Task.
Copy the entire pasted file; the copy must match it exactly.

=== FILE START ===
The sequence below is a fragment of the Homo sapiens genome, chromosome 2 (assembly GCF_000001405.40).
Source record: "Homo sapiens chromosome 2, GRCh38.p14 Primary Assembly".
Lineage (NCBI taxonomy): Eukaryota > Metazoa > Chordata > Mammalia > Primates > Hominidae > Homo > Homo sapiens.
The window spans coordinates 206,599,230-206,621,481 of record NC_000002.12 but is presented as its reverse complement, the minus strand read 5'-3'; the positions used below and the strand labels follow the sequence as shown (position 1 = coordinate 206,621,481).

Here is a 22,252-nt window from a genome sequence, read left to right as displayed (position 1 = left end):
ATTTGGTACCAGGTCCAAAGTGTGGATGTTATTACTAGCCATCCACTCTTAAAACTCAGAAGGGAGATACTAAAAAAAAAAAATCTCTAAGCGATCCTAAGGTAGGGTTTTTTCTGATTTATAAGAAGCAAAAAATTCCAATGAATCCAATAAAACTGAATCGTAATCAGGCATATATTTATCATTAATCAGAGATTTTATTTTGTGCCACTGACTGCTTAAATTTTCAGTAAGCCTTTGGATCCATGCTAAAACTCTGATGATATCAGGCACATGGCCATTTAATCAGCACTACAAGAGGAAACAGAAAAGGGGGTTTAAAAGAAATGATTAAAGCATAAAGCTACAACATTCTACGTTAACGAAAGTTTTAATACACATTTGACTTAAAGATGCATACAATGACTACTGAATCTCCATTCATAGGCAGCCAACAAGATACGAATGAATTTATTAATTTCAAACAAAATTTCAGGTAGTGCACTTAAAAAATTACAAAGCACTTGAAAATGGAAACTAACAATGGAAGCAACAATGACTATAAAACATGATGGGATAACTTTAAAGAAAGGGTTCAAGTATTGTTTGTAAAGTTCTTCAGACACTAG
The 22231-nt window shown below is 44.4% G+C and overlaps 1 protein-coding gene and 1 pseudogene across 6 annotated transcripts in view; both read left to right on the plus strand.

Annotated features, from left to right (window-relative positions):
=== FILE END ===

The sequence below is a fragment of the Homo sapiens genome, chromosome 2 (assembly GCF_000001405.40).
Source record: "Homo sapiens chromosome 2, GRCh38.p14 Primary Assembly".
Lineage (NCBI taxonomy): Eukaryota > Metazoa > Chordata > Mammalia > Primates > Hominidae > Homo > Homo sapiens.
The window spans coordinates 206,599,230-206,621,481 of record NC_000002.12 but is presented as its reverse complement, the minus strand read 5'-3'; the positions used below and the strand labels follow the sequence as shown (position 1 = coordinate 206,621,481).

Here is a 22,252-nt window from a genome sequence, read left to right as displayed (position 1 = left end):
ATTTGGTACCAGGTCCAAAGTGTGGATGTTATTACTAGCCATCCACTCTTAAAACTCAGAAGGGAGATACTAAAAAAAAAAAATCTCTAAGCGATCCTAAGGTAGGGTTTTTTCTGATTTATAAGAAGCAAAAAATTCCAATGAATCCAATAAAACTGAATCGTAATCAGGCATATATTTATCATTAATCAGAGATTTTATTTTGTGCCACTGACTGCTTAAATTTTCAGTAAGCCTTTGGATCCATGCTAAAACTCTGATGATATCAGGCACATGGCCATTTAATCAGCACTACAAGAGGAAACAGAAAAGGGGGTTTAAAAGAAATGATTAAAGCATAAAGCTACAACATTCTACGTTAACGAAAGTTTTAATACACATTTGACTTAAAGATGCATACAATGACTACTGAATCTCCATTCATAGGCAGCCAACAAGATACGAATGAATTTATTAATTTCAAACAAAATTTCAGGTAGTGCACTTAAAAAATTACAAAGCACTTGAAAATGGAAACTAACAATGGAAGCAACAATGACTATAAAACATGATGGGATAACTTTAAAGAAAGGGTTCAAGTATTGTTTGTAAAGTTCTTCAGACACTAG
The 22231-nt window shown below is 44.4% G+C and overlaps 1 protein-coding gene and 1 pseudogene across 6 annotated transcripts in view; both read left to right on the plus strand.

Annotated features, from left to right (window-relative positions):